Stellenbosch University
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Constitutional Court rules in favour of Stellenbosch University's Language Policy
Author: Korporatiewe Kommunikasie / Corporate Communication
Published: 10/10/2019

​​​Statement, 10 October 2019:

Stellenbosch University (SU) welcomes the unanimous judgment by the Constitutional Court on 10 October 2019 regarding the University's Language Policy, approved in 2016.

The judgment clearly states that our Language Policy is constitutionally justified. It also confirms the goal of the Language Policy: To promote access to and multilingualism at the University, and to support the academic and career success of students and staff.

The Court also found that the process the University followed to accept the Language Policy had been “thorough, exhaustive, inclusive and properly deliberative".

The University takes note of the Court's reference to the protection of minority languages. Besides the use of English, SU is committed to the use of Afrikaans and isiXhosa. These are also the three official languages of the Western Cape, the province from which SU draws most of its undergraduate students.

The Court also found that the Language Policy was not trying to “eliminate" Afrikaans “by any means". According to the SU's Language Policy, the University remains committed to using Afrikaans – in conjunction with English – as language of tuition within the context of inclusivity and multilingualism.

It has also been SU's experience that the implementation of the Language Policy serves as confirmation that the demand for multilingualism is being satisfied – also as far as the special place that Afrikaans holds in teaching, the administration and the living environment at SU.

The Language Policy supports the fostering of a transformative student experience, one of the six core strategic themes of the SU's Vision 2040 and Strategic Framework 2019–2024. The use of more languages promotes access and inclusivity. Both English and Afrikaans are used as teaching languages – English so that no one is excluded, and Afrikaans because there still exists a demand for teaching in Afrikaans.

How is the SU Language Policy implemented?

For undergraduate modules Afrikaans and English are the languages of learning and teaching. Separate lectures in Afrikaans and English will be offered for large groups where reasonably practicable and pedagogically sound, but group work, assignments, tutorials and practical sessions will involve students from both language groups.

In lectures where both Afrikaans and English are used, all information will be conveyed in at least English, with a summary or emphasis also repeated in Afrikaans. Questions are answered in at least the language in which they were formulated. For first-year modules simultaneous interpreting will be available during each lecture. During second and subsequent years interpreting will be provided upon request by a faculty.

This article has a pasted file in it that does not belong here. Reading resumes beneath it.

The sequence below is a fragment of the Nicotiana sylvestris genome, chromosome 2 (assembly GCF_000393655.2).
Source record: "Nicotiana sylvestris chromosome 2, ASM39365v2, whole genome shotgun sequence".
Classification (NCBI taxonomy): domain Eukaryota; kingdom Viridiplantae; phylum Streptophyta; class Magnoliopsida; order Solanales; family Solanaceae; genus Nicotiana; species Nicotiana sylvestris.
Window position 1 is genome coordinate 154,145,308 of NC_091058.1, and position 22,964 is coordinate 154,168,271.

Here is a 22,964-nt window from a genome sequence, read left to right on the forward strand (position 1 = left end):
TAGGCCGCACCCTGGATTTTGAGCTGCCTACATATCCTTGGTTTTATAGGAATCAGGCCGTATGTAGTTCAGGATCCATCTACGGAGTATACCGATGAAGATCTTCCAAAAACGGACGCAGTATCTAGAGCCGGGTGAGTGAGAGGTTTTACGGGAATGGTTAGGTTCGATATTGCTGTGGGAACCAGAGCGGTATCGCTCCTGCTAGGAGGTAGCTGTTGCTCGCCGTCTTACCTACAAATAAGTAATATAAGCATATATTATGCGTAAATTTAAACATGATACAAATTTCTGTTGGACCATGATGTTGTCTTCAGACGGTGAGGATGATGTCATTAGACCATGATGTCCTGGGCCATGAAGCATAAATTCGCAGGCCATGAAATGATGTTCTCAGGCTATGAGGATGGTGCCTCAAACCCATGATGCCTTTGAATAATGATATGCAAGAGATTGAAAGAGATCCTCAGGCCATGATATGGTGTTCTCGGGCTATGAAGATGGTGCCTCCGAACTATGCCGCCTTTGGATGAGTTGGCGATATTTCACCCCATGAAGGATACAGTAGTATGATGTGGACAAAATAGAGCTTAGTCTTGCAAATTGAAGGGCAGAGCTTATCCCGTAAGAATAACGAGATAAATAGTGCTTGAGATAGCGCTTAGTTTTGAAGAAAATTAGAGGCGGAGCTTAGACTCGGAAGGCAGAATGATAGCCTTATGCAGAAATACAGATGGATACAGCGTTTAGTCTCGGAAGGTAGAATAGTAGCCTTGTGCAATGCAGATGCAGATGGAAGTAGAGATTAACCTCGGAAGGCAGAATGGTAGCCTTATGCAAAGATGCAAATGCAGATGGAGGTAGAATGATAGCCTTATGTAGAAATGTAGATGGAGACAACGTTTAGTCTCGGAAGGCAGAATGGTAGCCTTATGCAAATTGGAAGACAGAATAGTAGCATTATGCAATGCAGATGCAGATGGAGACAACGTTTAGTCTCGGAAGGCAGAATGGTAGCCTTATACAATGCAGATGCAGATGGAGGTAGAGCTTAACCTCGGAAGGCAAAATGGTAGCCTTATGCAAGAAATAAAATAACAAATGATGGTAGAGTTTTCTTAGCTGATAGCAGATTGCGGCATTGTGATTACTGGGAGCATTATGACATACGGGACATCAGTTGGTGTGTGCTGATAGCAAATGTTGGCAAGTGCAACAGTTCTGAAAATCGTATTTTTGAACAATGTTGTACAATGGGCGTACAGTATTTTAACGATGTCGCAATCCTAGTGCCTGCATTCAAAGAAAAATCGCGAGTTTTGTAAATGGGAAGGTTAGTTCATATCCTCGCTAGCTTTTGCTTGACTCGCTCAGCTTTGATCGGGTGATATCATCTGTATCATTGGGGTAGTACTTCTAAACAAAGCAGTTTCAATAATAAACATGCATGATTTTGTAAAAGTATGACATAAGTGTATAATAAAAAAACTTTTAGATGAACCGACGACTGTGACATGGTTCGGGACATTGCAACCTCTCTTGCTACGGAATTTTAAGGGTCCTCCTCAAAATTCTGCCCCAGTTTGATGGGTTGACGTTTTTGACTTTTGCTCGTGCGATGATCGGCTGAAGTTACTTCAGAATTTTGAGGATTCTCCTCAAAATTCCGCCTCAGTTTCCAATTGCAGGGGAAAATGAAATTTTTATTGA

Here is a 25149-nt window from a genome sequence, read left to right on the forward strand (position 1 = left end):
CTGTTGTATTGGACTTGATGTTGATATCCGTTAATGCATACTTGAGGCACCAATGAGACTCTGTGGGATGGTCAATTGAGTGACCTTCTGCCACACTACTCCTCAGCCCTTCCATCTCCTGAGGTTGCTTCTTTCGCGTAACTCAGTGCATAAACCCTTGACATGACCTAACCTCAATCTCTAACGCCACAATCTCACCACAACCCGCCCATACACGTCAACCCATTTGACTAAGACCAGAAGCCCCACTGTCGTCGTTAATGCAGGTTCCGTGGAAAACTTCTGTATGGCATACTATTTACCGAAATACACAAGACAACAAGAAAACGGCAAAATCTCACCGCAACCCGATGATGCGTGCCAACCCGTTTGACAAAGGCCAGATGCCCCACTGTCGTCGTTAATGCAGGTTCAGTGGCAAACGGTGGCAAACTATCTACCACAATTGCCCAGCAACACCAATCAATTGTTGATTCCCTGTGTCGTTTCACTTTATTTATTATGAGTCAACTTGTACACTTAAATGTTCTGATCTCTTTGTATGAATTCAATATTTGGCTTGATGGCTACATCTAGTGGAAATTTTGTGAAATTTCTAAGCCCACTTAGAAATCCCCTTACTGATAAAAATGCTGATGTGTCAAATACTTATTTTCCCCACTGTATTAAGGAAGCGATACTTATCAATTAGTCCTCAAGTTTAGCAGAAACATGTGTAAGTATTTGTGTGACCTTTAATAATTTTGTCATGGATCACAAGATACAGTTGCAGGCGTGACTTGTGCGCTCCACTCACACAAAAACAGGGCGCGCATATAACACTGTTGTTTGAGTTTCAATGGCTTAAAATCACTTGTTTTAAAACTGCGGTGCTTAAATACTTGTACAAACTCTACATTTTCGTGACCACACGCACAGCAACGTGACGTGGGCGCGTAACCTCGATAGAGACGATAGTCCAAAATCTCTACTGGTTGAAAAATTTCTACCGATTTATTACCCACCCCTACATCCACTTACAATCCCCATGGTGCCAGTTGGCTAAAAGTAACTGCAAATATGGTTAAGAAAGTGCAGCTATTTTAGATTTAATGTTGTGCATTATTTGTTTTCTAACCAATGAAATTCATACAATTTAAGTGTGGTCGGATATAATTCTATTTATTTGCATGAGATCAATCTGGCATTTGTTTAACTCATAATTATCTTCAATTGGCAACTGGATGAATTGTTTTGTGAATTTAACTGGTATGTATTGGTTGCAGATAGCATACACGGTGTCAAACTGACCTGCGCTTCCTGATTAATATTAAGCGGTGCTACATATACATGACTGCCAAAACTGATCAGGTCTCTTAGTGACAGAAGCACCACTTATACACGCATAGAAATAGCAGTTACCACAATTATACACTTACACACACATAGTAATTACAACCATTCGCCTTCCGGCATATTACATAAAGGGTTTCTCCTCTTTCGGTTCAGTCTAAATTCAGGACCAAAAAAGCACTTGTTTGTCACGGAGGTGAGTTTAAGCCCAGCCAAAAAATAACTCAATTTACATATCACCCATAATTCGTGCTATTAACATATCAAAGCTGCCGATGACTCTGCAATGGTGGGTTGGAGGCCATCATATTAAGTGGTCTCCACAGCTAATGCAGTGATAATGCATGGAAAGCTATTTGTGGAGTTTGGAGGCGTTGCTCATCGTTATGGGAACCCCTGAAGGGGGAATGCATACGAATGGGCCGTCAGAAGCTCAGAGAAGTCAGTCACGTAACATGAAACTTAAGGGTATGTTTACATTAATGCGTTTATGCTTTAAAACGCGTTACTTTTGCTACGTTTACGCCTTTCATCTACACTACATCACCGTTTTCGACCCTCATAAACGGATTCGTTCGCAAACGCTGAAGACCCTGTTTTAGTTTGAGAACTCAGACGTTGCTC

Undergraduate lectures may be offered in one language only if the subject matter justifies doing so; if the assigned lecturer is proficient to teach in one language only; or where all the students in a class group unanimously voted for one language by secret ballot. For at least first year students, simultaneous interpreting into the 'other' language will be available.

Students will be supported in English and Afrikaans during facilitated learning opportunities, for example: consultations during office hours; routinely scheduled tutorials and practical sessions; learning facilitated by ICT (podcasts and vodcasts); and services offered by the SU Language Centre.

All compulsory reading material that lecturers generate (i.e. excluding published material) will be available in English and also in Afrikaans . SU module frameworks and study guides are available in English and Afrikaans. In undergraduate modules question papers for tests, examinations and other summative assessments are available in Afrikaans and English, and students may complete all assessments and written work in either Afrikaans or English. The multilingual model supports Afrikaans students who are yet to master English on an academic level. Our point of reference is the transfer of knowledge through the use of more than one language, while being attuned to the needs of students. By their final year, they will be able to function nationally and internationally with English as well, where that is the language of business and other interactions.